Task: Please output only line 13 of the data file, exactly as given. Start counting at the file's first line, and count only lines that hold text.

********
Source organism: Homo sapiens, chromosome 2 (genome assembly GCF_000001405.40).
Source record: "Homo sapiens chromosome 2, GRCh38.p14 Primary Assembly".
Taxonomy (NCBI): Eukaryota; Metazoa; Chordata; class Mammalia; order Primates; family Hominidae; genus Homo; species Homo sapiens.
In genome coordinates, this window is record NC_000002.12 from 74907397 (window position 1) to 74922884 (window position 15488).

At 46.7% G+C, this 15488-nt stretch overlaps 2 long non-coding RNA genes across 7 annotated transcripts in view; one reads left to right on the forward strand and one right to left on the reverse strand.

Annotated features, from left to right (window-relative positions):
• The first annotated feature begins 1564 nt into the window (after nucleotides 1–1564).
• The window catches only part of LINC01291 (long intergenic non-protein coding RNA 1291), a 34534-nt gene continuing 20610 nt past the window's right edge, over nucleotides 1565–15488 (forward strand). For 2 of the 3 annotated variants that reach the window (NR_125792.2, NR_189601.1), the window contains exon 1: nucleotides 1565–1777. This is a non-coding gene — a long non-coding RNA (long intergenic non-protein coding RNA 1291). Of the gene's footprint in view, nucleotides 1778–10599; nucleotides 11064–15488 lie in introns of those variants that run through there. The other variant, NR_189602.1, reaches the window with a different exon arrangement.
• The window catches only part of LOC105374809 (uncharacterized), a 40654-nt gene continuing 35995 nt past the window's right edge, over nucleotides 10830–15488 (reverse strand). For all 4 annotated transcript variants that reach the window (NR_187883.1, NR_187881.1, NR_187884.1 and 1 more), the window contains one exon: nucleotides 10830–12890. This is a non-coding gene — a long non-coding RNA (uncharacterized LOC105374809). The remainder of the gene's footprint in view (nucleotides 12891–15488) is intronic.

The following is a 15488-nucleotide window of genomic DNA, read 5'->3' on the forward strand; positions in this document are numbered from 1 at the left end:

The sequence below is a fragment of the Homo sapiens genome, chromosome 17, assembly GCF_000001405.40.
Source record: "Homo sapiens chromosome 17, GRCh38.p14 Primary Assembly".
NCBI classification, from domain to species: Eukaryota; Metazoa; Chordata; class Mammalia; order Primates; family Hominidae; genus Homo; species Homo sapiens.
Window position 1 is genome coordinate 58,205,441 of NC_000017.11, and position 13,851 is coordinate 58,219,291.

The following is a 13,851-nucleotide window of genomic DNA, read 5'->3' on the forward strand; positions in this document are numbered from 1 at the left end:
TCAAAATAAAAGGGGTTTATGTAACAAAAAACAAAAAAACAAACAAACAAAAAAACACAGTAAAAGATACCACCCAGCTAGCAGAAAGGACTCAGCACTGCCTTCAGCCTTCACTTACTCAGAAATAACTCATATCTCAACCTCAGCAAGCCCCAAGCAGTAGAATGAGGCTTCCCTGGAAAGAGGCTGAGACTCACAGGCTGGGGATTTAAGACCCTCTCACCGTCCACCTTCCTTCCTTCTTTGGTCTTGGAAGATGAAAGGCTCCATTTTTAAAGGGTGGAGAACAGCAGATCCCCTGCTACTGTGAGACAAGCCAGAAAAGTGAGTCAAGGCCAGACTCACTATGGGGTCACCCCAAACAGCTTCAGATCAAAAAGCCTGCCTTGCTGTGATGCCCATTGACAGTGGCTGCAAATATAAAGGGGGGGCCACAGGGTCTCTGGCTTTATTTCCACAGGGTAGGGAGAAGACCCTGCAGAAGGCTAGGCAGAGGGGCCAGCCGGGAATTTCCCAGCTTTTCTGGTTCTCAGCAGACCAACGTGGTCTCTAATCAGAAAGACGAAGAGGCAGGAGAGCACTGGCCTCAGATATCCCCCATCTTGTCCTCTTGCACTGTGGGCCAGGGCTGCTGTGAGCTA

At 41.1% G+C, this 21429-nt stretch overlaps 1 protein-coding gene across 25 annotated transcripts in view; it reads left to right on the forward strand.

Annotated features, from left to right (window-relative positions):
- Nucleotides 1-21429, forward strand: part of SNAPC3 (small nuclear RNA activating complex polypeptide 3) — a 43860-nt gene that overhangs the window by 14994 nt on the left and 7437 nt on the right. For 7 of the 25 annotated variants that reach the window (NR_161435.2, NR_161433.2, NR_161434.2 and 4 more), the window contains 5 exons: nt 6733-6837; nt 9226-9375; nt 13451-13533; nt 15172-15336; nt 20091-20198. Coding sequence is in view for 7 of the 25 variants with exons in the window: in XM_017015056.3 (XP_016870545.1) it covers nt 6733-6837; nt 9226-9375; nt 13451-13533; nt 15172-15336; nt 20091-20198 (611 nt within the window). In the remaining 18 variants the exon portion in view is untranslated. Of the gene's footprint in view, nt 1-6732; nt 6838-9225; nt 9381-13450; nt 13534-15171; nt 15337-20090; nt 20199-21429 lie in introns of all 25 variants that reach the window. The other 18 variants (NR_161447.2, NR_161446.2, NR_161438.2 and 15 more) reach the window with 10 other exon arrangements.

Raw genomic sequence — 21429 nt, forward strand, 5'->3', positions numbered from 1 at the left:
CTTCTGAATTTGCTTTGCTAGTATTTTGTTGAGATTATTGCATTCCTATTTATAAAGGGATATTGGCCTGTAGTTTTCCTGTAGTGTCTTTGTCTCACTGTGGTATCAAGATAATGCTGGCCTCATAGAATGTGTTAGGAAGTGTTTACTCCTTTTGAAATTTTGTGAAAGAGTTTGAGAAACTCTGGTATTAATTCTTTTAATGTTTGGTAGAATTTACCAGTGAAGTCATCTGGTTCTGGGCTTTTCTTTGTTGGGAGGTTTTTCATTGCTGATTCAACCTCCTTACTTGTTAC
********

NCBI classification, from domain to species: Eukaryota; Metazoa; Chordata; class Mammalia; order Primates; family Hominidae; genus Homo; species Homo sapiens.